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Wednesday, November 26, 2014 |  Madison, WI: 13.0° F  Fog/Mist
The Daily

THEATER

Madison Rep's Richard Corley had his work cut out for him

Madison Rep was always a step up. If I learned anything during my tenure as a theater critic here at Isthmus, which ended a couple of years ago, I learned to look forward to reviewing plays at Madison Repertory Theatre, whose artistic director, Richard Corley, is leaving after this season. >More
 Strollers Theatre starts over

Strollers Theatre is back. The reborn theater company will not close this spring, and it will continue to produce at the Bartell Community Theatre. >More
 Compleat Female Stage Beauty: Boys will be girls

Mercury Players Theatre's Compleat Female Stage Beauty is a comedy that looks at serious issues. In typical Mercury Players fashion, this show is sans taboos. Jeffrey Hatcher's R-rated script contains its fair share of fun innuendo, but the play's true value is found in its social commentary. >More
 Madison Theatre Guild finds heartbreak and hope in The Laramie Project

It's heartening to see the beleaguered Madison Theatre Guild returning to the Bartell Theatre in impressive form with The Laramie Project. The stirring play explores the brutal 1998 murder of Matthew Shepard, the openly gay University of Wyoming student who was kidnapped, robbed, severely beaten and left for dead tied to a fence post by Russell Henderson and Aaron McKinney, two men he met in a local bar. >More
 Esperanza Rising: Hard labor

Esperanza Rising, presented by Children's Theater of Madison, is the story of a privileged Mexican girl who lives on her family's ranch. When bandits kill her father, she and her mother are left destitute. Next, fire destroys their house, and Esperanza's mother is forced to send her daughter with their former servants to a migrant labor camp in California. Through these experiences, Esperanza learns, as director Roseann Sheridan puts it, how to live up to the meaning of her name - "hope." >More
 Leprechaun: Road to nowhere

Playwright and director Callen Harty throws a lot at us in Broom Street Theater's Leprechaun, which follows an American couple touring Ireland in celebration of their first anniversary. Some of it is crazy fun, but some of it is crazy annoying. At points during the performance I had to shut my eyes for a few seconds to steal a little peace and quiet. >More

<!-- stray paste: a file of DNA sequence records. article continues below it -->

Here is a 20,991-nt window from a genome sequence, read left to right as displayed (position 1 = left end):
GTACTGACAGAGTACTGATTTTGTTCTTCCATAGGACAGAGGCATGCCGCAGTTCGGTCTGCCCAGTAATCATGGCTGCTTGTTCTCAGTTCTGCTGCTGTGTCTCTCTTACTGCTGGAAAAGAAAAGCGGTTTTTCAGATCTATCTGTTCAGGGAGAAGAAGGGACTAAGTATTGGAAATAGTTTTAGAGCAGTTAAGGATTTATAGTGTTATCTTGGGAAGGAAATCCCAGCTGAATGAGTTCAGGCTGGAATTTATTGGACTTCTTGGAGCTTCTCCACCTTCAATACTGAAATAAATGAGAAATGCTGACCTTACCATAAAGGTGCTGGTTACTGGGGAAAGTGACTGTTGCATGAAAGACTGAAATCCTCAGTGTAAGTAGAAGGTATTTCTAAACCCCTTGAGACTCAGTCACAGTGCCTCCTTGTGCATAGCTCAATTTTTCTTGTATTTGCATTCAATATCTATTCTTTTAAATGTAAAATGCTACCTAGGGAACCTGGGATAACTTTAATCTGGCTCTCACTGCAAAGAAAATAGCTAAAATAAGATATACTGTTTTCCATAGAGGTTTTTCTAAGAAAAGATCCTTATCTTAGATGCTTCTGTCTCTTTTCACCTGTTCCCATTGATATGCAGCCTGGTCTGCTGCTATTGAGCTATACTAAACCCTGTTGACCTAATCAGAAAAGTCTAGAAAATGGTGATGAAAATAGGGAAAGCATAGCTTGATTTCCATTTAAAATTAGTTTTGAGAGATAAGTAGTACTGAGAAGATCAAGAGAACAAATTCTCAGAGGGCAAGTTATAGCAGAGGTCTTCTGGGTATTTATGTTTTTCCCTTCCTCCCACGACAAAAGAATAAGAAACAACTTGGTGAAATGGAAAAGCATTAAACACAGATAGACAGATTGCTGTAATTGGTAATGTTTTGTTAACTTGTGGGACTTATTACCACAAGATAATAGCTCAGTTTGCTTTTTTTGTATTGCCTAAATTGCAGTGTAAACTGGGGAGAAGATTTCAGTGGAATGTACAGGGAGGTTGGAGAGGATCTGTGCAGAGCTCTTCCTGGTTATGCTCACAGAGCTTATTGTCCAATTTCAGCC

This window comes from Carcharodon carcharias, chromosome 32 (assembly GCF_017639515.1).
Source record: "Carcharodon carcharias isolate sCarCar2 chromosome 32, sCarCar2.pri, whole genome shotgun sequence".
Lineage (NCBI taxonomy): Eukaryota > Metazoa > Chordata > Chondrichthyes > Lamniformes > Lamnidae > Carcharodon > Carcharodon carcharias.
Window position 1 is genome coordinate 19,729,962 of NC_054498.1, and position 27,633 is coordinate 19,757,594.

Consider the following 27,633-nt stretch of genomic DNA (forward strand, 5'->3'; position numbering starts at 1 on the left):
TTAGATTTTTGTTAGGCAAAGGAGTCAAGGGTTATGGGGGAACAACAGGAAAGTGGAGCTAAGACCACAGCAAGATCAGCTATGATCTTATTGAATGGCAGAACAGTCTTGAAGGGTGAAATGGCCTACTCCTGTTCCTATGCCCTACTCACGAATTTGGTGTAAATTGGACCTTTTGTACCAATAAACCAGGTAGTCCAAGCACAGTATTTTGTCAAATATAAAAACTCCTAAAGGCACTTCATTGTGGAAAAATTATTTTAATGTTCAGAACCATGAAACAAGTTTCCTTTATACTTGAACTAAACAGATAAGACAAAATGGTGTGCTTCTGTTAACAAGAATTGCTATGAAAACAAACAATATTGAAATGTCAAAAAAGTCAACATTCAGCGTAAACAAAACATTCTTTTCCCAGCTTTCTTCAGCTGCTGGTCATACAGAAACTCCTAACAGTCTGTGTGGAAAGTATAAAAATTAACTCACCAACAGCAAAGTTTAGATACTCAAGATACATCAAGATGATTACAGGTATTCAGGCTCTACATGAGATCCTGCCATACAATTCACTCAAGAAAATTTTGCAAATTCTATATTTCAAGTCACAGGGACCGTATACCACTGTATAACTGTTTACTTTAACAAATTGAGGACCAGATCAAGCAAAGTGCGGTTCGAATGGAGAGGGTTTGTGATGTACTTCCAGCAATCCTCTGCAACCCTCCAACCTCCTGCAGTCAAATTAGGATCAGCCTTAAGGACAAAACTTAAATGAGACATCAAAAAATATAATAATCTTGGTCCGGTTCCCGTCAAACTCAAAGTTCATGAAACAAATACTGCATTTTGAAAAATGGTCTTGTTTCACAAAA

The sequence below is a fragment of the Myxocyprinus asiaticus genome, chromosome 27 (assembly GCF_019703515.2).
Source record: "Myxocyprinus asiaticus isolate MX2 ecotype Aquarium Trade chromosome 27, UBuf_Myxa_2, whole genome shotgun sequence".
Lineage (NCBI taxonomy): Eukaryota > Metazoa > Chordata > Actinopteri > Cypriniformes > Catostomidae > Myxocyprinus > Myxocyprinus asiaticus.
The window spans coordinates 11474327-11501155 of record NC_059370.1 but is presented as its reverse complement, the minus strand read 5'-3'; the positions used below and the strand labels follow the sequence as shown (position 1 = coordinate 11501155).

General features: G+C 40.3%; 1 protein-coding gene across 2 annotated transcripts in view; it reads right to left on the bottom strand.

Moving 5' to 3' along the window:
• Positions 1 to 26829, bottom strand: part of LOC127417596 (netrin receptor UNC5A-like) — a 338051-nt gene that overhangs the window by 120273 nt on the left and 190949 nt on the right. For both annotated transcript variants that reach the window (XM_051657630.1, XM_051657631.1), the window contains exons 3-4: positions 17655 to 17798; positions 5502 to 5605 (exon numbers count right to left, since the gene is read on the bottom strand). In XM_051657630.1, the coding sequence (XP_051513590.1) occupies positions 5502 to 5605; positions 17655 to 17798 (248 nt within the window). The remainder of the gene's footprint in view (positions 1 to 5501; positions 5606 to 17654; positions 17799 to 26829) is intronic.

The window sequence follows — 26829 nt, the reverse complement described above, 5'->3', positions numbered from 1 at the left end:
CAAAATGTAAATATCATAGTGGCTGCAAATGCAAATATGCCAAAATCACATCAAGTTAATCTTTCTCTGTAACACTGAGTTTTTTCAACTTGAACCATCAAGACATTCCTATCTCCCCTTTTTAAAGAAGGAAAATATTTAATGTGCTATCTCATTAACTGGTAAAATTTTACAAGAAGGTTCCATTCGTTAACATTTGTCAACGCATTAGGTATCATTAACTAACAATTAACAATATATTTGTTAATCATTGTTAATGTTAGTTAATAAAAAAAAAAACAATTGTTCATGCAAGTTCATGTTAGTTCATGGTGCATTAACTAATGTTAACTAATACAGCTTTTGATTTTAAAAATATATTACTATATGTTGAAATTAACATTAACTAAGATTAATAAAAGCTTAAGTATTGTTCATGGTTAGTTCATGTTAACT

Pulp: Hot lesbian action

Crushes, skeet shooting, drag performances, lesbian comedy and music abound in StageQ's production of Pulp. This musical satire of 1950s lesbian novels shows what happens when Terry Logan (Sue Carnell), a former pilot in the WACs, hotfoots it to Chicago in 1956 to work at a lesbian bar called the Well. The production is most fun when director Tara Ayres' cast surrenders to the play's arch campiness, making lifted eyebrows, double entendres and puns work. But it gets a little dull during long stretches where it's played (pardon the expression) straight. >More
 The Lieutenant of Inishmore: There will be blood

Mutilated cats, blinded cows, a man's nose fed to his cocker spaniel; brace yourself. You might find PETA picketing the Bartell Theatre. The Lieutenant of Inishmore, Martin McDonagh's boisterous send-up of feckless Irish terrorists and soppy Irish sentimentality, is an uninterrupted 85 minutes of bloody black comedy. Outrageous, but very funny. >More
 Wisconsin Union Theater serves up a feast in 2008-09

The Wisconsin Union Theater has planned an impressive smörgsbord for the 2008-09 season. The season is divided into several series, each with its own highlights. >More
 Broom Street Theater goes over the top in Leprechaun

Playwright and director Callen Harty throws a lot at us in Broom Street Theater's Leprechaun, which follows an American couple touring Ireland in celebration of their first anniversary. Some of it is crazy fun, but some of it is crazy annoying. At points during the performance I had to shut my eyes for a few seconds to steal a little peace and quiet. >More
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